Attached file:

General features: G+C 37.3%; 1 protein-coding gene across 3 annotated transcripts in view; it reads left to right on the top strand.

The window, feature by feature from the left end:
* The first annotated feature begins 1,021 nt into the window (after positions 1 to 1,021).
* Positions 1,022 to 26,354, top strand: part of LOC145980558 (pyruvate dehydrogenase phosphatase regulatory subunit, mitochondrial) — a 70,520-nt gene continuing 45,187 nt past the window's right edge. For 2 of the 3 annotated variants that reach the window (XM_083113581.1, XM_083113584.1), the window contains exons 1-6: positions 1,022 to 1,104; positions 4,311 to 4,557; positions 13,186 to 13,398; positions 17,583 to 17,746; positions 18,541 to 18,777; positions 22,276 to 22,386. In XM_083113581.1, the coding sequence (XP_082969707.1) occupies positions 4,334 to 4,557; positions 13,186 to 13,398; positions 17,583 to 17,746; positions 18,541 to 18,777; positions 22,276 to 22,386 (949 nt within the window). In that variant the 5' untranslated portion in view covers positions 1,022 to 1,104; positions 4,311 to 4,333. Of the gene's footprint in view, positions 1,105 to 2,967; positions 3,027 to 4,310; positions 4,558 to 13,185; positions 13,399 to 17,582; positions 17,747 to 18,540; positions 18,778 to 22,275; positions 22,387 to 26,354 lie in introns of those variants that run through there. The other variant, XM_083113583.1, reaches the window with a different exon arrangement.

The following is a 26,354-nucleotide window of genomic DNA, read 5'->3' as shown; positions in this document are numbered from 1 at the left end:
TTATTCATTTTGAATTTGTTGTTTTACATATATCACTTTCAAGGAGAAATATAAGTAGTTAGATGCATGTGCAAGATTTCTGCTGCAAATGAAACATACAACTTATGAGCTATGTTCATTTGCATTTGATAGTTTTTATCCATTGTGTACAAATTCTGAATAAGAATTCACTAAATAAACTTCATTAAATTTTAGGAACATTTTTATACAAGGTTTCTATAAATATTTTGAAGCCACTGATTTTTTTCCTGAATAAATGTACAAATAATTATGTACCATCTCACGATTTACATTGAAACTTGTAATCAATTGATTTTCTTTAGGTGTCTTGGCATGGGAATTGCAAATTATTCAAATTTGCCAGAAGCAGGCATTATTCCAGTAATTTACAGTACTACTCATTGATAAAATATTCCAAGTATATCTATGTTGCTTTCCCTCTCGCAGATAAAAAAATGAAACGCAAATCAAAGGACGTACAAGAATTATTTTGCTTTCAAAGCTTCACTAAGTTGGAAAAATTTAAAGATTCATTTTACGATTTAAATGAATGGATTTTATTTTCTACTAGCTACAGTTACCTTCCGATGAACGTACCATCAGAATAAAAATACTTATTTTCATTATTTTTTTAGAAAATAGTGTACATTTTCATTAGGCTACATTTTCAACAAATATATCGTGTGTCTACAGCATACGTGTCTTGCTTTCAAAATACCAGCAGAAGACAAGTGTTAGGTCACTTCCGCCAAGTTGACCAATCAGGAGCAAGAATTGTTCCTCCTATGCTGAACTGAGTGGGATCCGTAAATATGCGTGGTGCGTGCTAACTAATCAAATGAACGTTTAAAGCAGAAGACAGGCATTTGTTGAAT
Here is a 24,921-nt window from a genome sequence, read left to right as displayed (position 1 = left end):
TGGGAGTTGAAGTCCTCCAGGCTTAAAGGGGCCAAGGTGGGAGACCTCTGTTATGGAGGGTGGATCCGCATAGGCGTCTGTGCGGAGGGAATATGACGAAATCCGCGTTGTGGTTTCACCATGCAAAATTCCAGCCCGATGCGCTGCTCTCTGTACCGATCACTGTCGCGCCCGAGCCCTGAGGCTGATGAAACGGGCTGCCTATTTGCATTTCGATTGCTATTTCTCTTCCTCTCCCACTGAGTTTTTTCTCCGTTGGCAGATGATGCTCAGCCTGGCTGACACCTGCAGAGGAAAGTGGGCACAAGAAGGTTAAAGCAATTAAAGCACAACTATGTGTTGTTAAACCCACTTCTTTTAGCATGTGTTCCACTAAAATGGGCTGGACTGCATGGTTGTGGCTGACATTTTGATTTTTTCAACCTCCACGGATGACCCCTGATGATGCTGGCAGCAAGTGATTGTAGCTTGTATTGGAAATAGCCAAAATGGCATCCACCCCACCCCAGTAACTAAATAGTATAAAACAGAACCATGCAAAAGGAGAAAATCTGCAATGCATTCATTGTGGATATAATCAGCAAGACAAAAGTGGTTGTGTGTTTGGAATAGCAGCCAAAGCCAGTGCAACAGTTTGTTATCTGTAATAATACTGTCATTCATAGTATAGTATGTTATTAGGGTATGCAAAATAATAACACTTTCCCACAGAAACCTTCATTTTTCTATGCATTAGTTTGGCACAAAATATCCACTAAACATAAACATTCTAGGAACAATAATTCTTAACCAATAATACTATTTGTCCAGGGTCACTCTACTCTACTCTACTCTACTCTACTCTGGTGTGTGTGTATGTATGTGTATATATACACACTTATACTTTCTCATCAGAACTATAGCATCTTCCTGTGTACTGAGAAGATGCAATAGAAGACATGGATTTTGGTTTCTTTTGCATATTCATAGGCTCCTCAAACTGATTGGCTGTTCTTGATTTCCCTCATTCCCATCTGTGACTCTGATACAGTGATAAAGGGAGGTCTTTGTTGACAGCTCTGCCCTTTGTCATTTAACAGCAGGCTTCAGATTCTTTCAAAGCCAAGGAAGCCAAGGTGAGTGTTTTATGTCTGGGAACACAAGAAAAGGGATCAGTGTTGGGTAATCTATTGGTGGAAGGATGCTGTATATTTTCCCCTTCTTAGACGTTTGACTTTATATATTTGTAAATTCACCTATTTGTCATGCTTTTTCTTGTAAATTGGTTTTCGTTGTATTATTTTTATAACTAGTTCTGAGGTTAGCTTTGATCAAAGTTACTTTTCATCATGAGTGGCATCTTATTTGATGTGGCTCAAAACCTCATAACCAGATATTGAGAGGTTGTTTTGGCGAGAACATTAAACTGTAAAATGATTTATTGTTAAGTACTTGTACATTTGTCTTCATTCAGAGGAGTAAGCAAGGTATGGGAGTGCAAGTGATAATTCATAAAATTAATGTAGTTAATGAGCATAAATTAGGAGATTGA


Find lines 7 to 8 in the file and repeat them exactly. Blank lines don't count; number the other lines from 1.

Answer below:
Here is a 24,921-nt window from a genome sequence, read left to right as displayed (position 1 = left end):
TGGGAGTTGAAGTCCTCCAGGCTTAAAGGGGCCAAGGTGGGAGACCTCTGTTATGGAGGGTGGATCCGCATAGGCGTCTGTGCGGAGGGAATATGACGAAATCCGCGTTGTGGTTTCACCATGCAAAATTCCAGCCCGATGCGCTGCTCTCTGTACCGATCACTGTCGCGCCCGAGCCCTGAGGCTGATGAAACGGGCTGCCTATTTGCATTTCGATTGCTATTTCTCTTCCTCTCCCACTGAGTTTTTTCTCCGTTGGCAGATGATGCTCAGCCTGGCTGACACCTGCAGAGGAAAGTGGGCACAAGAAGGTTAAAGCAATTAAAGCACAACTATGTGTTGTTAAACCCACTTCTTTTAGCATGTGTTCCACTAAAATGGGCTGGACTGCATGGTTGTGGCTGACATTTTGATTTTTTCAACCTCCACGGATGACCCCTGATGATGCTGGCAGCAAGTGATTGTAGCTTGTATTGGAAATAGCCAAAATGGCATCCACCCCACCCCAGTAACTAAATAGTATAAAACAGAACCATGCAAAAGGAGAAAATCTGCAATGCATTCATTGTGGATATAATCAGCAAGACAAAAGTGGTTGTGTGTTTGGAATAGCAGCCAAAGCCAGTGCAACAGTTTGTTATCTGTAATAATACTGTCATTCATAGTATAGTATGTTATTAGGGTATGCAAAATAATAACACTTTCCCACAGAAACCTTCATTTTTCTATGCATTAGTTTGGCACAAAATATCCACTAAACATAAACATTCTAGGAACAATAATTCTTAACCAATAATACTATTTGTCCAGGGTCACTCTACTCTACTCTACTCTACTCTACTCTGGTGTGTGTGTATGTATGTGTATATATACACACTTATACTTTCTCATCAGAACTATAGCATCTTCCTGTGTACTGAGAAGATGCAATAGAAGACATGGATTTTGGTTTCTTTTGCATATTCATAGGCTCCTCAAACTGATTGGCTGTTCTTGATTTCCCTCATTCCCATCTGTGACTCTGATACAGTGATAAAGGGAGGTCTTTGTTGACAGCTCTGCCCTTTGTCATTTAACAGCAGGCTTCAGATTCTTTCAAAGCCAAGGAAGCCAAGGTGAGTGTTTTATGTCTGGGAACACAAGAAAAGGGATCAGTGTTGGGTAATCTATTGGTGGAAGGATGCTGTATATTTTCCCCTTCTTAGACGTTTGACTTTATATATTTGTAAATTCACCTATTTGTCATGCTTTTTCTTGTAAATTGGTTTTCGTTGTATTATTTTTATAACTAGTTCTGAGGTTAGCTTTGATCAAAGTTACTTTTCATCATGAGTGGCATCTTATTTGATGTGGCTCAAAACCTCATAACCAGATATTGAGAGGTTGTTTTGGCGAGAACATTAAACTGTAAAATGATTTATTGTTAAGTACTTGTACATTTGTCTTCATTCAGAGGAGTAAGCAAGGTATGGGAGTGCAAGTGATAATTCATAAAATTAATGTAGTTAATGAGCATAAATTAGGAGATTGA